• Perform a comprehensive medication review for a patient
    • Select monitoring parameters to determine the therapeutic and adverse effect related to the treatment plan
    • Educate a patient on appropriate use of a new medication, device, or self-monitoring test
    • Evaluate monitoring parameters to determine the therapeutic and adverse effects related to the treatment plan

    The next EPA is the ability for a new pharmacy graduate to collaborate as a member of an interprofessional team.  Example supporting tasks include:  communicating a patient’s medication-related problem(s) to another health professional, contributing medication-related expertise to the team’s work, and using consensus building strategies to develop a shared plan of action.

    For population health promoter domain, what do you think of right away?  Probably vaccines and the impact that pharmacists have, and you are correct!  Other EPAs within this domain include:  screening assessments, minimizing adverse drug events and medication errors, and maximizing appropriate use of medications. 

    The ability to educate patients and other healthcare professionals regarding the appropriate use of medications is identified as one of the EPAs included in the information master role of a new pharmacy graduate.  The ability to utilize evidence-based information is also contained within the information master domain.

    The next domain is that of a practice manager.  The EPAs identified within this role include the ability to fulfill a medication order, and to oversee the pharmacy operations for an assigned work shift.  Supporting tasks can include:

    • Assist in training pharmacy technicians and other support staff
    • Maintaining the pharmacy inventory
    • Interpret quality and productivity indicators using continuous improvement quality techniques
    • Managing medication contraindications and drug interactions
    • Assist a patient to acquire medication(s) through support programs

    The last role that new pharmacy graduates should possess is that of developing a continuous professional development plan.  An example supporting task is performing a self-evaluation to identify professional strengths and weaknesses.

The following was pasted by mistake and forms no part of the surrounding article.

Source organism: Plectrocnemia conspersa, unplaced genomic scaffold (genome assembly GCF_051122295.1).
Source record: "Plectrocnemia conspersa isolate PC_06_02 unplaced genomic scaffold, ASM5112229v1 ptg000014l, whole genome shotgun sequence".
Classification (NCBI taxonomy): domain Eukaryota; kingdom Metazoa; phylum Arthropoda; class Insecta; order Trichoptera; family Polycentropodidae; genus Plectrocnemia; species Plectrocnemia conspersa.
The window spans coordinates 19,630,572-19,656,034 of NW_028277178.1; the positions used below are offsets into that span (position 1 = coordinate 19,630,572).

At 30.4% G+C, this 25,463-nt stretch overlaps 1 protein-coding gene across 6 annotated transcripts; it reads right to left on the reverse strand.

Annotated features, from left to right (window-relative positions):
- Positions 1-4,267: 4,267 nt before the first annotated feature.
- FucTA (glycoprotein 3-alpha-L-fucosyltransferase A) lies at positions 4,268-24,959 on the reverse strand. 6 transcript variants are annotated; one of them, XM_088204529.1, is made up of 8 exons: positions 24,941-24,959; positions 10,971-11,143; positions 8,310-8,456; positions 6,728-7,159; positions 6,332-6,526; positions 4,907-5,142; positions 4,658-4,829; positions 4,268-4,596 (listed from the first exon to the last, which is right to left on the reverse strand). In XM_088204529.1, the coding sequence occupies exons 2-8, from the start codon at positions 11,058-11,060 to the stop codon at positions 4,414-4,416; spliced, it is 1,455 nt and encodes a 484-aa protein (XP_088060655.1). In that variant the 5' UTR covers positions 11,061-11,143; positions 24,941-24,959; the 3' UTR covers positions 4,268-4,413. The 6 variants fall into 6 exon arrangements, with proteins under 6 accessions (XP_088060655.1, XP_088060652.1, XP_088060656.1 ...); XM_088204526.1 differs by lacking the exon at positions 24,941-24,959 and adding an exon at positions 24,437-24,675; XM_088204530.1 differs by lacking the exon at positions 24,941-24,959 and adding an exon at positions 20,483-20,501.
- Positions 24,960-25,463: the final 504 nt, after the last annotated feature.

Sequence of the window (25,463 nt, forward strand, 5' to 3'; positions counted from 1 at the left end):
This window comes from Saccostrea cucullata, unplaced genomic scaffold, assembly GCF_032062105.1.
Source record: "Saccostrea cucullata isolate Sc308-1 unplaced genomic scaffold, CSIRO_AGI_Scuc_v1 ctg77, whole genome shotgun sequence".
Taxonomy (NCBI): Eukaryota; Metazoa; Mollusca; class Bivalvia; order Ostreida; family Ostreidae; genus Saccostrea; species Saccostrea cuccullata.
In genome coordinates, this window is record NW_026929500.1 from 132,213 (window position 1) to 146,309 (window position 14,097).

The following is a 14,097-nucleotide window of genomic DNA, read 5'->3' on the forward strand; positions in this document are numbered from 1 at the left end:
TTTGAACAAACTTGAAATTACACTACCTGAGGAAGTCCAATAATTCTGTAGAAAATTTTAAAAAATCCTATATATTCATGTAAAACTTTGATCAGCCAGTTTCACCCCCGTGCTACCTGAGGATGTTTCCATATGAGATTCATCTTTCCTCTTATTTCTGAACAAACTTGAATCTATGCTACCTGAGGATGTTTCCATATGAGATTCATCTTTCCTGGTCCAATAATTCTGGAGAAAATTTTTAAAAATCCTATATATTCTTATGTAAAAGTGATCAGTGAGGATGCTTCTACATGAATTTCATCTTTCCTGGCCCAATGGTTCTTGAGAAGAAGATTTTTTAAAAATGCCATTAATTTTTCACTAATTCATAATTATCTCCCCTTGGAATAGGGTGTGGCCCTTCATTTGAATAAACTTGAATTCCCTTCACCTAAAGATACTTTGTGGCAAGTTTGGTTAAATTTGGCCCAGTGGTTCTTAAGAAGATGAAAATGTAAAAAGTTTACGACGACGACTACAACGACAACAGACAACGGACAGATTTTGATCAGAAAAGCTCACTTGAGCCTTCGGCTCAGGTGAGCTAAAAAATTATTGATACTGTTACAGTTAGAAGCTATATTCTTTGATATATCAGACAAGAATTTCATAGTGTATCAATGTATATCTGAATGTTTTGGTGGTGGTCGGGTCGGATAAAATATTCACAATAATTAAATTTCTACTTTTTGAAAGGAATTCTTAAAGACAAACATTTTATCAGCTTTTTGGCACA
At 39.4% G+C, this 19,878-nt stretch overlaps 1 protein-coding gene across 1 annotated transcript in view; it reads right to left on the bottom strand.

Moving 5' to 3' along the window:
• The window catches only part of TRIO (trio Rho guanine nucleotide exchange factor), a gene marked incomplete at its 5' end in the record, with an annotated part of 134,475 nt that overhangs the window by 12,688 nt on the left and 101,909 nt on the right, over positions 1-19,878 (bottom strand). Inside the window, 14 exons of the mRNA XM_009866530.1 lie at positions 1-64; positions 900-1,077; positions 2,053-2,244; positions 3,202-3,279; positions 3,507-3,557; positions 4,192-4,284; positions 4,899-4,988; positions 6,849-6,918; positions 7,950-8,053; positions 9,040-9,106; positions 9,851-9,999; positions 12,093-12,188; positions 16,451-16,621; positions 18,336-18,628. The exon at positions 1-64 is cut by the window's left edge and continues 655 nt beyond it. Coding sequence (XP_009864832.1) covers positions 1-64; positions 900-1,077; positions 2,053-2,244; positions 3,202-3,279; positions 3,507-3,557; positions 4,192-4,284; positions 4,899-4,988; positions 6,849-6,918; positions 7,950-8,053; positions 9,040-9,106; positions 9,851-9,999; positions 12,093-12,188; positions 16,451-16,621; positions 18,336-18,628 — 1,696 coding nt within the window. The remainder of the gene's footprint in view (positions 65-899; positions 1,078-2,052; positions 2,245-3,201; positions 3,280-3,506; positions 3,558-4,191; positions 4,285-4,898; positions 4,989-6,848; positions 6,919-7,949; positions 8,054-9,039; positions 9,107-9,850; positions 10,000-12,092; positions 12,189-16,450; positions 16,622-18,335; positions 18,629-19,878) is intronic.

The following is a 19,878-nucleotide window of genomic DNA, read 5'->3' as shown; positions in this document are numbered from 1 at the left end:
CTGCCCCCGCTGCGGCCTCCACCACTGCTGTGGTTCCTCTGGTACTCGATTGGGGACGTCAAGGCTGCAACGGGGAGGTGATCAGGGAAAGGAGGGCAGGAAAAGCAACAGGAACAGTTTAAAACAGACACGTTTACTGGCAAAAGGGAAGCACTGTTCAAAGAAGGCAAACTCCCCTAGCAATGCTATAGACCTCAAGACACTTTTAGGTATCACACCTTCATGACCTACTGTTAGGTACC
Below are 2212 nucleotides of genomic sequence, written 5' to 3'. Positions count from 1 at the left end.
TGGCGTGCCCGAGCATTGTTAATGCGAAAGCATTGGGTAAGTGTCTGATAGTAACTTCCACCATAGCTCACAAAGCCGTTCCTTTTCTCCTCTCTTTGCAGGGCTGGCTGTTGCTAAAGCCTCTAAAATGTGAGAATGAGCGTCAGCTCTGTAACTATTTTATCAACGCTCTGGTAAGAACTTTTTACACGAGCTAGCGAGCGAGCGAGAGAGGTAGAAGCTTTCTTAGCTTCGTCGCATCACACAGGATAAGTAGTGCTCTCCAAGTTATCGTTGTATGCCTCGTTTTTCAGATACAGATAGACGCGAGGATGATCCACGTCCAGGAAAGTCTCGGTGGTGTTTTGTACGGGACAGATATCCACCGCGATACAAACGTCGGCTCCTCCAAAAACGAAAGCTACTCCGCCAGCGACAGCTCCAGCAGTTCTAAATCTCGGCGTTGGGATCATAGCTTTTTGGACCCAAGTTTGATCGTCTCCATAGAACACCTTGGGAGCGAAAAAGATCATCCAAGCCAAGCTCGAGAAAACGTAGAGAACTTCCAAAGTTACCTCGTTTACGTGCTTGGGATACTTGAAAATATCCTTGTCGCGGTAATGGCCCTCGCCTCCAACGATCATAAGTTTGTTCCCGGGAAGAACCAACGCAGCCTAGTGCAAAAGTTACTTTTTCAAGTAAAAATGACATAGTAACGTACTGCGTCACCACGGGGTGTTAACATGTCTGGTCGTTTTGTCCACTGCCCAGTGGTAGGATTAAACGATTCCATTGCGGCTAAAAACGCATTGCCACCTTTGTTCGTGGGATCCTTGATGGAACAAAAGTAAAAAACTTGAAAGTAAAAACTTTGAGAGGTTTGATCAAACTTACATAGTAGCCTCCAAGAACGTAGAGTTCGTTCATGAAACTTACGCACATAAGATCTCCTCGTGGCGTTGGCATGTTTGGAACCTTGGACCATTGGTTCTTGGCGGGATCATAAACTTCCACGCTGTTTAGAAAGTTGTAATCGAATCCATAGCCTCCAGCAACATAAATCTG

As you can see, EPAs are daily pharmacist functions that any one of us complete routinely, and can provide you guidance as you precept students on rotations.  Knowing and understanding of these EPAs and suggested tasks will allow for students to have multiple and repeated opportunities to practice and achieve competency. 

    Time to break out the crackers and enjoy that alphabet soup! 
  • 18 Jul 2019 9:19 AM | Deleted user

    Adham Mohamed, PharmD and Timothy Berry, PharmD, BCPS
    Saint Luke’s Hospital of Kansas City


    1. List piperacillin-tazobactam’s antimicrobial spectrum
    2. List piperacillin-tazobactam’s FDA approved indications and guideline recommendations
    3. Describe the use of piperacillin-tazobactam in the United States
    4. Discuss the use of piperacillin-tazobactam in the treatment of extended spectrum β -lactamase (ESBL) producing bacteria
    5. Discuss the risk of acute kidney injury with the combined use of piperacillin-tazobactam plus vancomycin

    Piperacillin-tazobactam (PTZ) is a combination of an expanded spectrum anti-pseudomonal penicillin and a β-lactamase inhibitor which protects piperacillin from degradation by β-lactamases produced by methicillin-sensitive Staphylococcus aureus, Haemophilus influenzae, and Morganella catarrhalis.1,2

    PTZ is approved by the Food and Drug Administration (FDA) for the treatment of intra-abdominal infections (IAI), uncomplicated and complicated skin and soft tissue infections (SSTI), female pelvic infections, community-acquired pneumonia, and nosocomial pneumonia.3

    PTZ provides coverage against a wide variety of gram-positive and gram-negative organisms (table 1).3 PTZ also exerts activity against some anaerobic bacteria (e.g. Bacteroides fragilis).3